Last month, the Census Bureau released data showing that 38 million Americans speak Spanish at home. This finding places the U.S. fifth on a list of countries by number of Spanish-speakers. Even more interesting among the Census Bureau's findings was that most Americans who speak Spanish at home also report speaking English "very well" (as identified by the findings). Perhaps the most striking among the findings was that 3 million non-Hispanic people reported speaking Spanish at home. The reality reflected in these findings is that Spanish continues to be an integral part of the national fabric.
The economic links between the U.S. and Latin America have only grown stronger with continuing globalization. Latin America is the largest foreign supplier of oil to the U.S. and the country's fast-growing trading partner, according to the Council on Foreign Relations. The region will continue to be the main source of new immigrants for the foreseeable future even though immigration from the region has leveled-off in recent years. In addition, 63% of Latin American immigrants maintain some kind of connection to their native country, such as traveling back home or communicating with relatives, according to the Pew Hispanic Center. To maintain these attachments, U.S. Hispanics must also maintain their Spanish-language ability, even as they adopt English and assimilate.
However, this assimilation is happening in both directions, meaning that the national culture in the U.S. is absorbing Latin American elements. As we see from the latest release from the Census Bureau, some non-Hispanics are beginning to adopt Spanish as the language they speak at home. Another example is that Spanish is now the fastest growing field in the humanities today and more than 50% of enrollments in language classes in the U.S. are in Spanish according to the Department of Hispanic Languages & Literatures at the University of Pittsburgh.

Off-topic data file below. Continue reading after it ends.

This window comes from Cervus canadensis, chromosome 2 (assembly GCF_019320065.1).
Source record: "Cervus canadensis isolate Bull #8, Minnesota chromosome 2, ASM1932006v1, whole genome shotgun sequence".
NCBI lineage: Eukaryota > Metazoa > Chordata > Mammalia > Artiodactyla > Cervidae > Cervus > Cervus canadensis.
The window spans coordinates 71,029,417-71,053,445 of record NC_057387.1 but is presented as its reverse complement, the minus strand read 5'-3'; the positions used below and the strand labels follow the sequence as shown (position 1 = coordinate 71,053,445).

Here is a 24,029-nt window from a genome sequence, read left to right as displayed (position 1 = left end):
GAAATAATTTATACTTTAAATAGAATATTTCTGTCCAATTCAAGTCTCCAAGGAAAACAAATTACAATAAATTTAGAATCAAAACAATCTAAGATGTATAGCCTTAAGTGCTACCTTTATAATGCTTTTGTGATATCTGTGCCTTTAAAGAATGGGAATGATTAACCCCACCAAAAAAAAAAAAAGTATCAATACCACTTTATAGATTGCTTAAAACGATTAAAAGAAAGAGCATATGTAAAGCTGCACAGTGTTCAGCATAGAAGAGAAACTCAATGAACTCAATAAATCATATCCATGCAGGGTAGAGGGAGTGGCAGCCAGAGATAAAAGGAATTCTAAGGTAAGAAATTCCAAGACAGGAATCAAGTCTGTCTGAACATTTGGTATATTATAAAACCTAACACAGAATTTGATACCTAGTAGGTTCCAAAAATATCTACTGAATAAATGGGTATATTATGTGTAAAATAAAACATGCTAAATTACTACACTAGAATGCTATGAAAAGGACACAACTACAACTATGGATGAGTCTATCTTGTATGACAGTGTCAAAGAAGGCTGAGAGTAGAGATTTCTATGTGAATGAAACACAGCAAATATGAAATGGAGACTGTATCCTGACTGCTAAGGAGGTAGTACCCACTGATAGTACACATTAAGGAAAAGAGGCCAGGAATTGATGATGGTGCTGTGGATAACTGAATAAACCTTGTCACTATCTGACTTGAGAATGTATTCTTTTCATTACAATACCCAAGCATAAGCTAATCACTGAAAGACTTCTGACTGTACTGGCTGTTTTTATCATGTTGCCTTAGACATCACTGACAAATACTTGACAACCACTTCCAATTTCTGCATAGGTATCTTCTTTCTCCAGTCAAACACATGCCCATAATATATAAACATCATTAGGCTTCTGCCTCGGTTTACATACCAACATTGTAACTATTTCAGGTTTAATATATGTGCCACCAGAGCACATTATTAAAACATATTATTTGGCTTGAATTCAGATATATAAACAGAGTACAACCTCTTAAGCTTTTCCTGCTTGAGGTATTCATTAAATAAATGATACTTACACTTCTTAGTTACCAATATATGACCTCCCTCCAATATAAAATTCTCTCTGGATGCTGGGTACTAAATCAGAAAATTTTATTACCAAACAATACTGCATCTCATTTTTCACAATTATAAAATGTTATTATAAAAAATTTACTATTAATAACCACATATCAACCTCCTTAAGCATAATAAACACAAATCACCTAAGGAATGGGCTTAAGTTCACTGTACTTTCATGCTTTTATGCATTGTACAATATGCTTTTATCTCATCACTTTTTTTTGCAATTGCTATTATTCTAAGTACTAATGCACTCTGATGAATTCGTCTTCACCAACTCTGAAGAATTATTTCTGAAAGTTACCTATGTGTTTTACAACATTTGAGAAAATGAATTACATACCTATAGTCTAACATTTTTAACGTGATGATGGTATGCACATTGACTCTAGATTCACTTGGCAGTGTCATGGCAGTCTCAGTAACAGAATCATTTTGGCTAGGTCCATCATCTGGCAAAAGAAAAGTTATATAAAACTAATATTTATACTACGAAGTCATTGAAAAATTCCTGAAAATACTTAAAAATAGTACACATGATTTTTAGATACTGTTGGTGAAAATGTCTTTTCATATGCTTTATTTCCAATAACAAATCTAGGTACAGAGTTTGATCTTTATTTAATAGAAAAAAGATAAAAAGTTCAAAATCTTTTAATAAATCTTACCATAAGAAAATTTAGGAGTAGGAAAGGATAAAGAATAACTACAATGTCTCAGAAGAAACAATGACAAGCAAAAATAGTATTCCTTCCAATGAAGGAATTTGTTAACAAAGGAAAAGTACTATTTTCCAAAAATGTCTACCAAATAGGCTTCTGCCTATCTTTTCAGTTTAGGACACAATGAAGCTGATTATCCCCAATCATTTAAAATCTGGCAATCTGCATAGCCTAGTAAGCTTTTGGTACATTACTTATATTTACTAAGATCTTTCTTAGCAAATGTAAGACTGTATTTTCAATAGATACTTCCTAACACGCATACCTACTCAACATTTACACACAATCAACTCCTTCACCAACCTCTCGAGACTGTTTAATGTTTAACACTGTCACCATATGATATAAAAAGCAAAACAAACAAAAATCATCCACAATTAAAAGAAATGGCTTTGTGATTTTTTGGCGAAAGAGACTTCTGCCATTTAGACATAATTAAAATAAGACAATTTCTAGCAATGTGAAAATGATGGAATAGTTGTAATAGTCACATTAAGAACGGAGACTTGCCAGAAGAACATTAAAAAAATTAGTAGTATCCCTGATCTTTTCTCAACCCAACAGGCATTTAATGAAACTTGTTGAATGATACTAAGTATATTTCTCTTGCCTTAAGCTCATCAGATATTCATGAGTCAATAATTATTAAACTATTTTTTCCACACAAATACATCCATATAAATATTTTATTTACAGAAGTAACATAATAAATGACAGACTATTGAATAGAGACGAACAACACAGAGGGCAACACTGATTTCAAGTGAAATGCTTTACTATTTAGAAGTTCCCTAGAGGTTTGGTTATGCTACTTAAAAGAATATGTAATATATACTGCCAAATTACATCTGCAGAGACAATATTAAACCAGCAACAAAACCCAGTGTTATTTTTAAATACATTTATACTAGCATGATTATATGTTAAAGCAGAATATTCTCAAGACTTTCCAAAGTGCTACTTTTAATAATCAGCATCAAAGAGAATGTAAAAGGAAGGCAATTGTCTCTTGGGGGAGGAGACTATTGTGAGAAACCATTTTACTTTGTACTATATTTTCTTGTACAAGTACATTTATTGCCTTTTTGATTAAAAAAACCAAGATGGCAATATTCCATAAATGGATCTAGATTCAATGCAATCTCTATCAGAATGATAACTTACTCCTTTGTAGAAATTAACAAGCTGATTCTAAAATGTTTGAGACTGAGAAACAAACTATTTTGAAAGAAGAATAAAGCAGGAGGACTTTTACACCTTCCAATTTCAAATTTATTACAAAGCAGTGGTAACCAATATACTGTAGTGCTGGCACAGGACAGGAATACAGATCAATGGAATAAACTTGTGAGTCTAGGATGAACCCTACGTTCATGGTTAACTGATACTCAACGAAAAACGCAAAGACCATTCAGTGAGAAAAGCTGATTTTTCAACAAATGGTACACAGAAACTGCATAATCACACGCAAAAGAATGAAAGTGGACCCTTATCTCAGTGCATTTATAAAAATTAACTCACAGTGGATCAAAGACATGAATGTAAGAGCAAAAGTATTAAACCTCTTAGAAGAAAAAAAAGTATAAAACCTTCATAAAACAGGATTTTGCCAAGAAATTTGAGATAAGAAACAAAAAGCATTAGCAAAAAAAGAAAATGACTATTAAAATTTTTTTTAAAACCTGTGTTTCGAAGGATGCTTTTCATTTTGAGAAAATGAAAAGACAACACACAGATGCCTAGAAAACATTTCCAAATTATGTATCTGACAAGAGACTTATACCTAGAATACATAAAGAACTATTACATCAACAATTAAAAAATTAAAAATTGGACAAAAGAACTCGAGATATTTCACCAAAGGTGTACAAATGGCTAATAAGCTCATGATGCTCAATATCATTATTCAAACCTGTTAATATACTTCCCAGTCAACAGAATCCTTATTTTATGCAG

Junyoung Verónica Kim, Assistant Professor in the Department of Spanish & Portuguese at the University of Iowa, makes a similar observation; "all Spanish departments in the country are growing at a feverish pace. We're one humanities department that doesn't ever have to worry about enrollment." Professor Kim has also noticed that, as the Pew Hispanic Center has found, Hispanic Americans are not abandoning Spanish, even as they learn English and assimilate. "The second and third generations (like a lot of my students) are learning Spanish since in order to be competitive in the global market, English is not enough."
Additionally, for Hollywood, the Spanish-speaking population in the U.S. is increasingly being recognized as an anchor audience. Eugenio Derbez' Spanish-language film Instructions Not Included grossed $10 million during Labor Day weekend even though it only opened in 347 theaters nationwide (a fraction of the number of theaters that screened "One Direction: This Is Us" for example). This makes it the highest grossing opening weekend of a Spanish-language film ever in the U.S. [Instructions Not Included also made history in terms of revenue per theater. Per screen, the film was the highest-grossing picture to open over Labor Day weekend. The film earned on average $22,594 per screen, while One Direction: This Is Us, for example, earned on average $5,777 per screen.]
This phenomenon is clearly visible in social media. As I noted in an earlier piece, many English-dominant Hispanic Americans, active in social media, prefer to watch soccer matches in Spanish and they're drawing non-Hispanic soccer fans into the fold. Recently, I have noticed a similar trend among telenovela fans in social media. Looking at the Twitter handles of Univision's fans of the week during the network's broadcast of the hit telenovela series Amores Verdaderos, we found that 50% of them Tweeted mostly in English and 27% Tweeted sometimes in English. In other words, the most passionate fans of this Spanish-language series Tweet sometimes -- or mostly -- in English.
As the U.S. evolves and the 53 million and growing Hispanic Americans become increasingly integrated into the national fabric, two trends are emerging. The first is that, as much as Hispanic Americans are becoming Americanized, non-Hispanic Americans are becoming Latin-Americanized. The second is that, even as Hispanic immigrants, their children and their grandchildren are becoming English dominant, the Spanish language is becoming a vital part of the American idiom.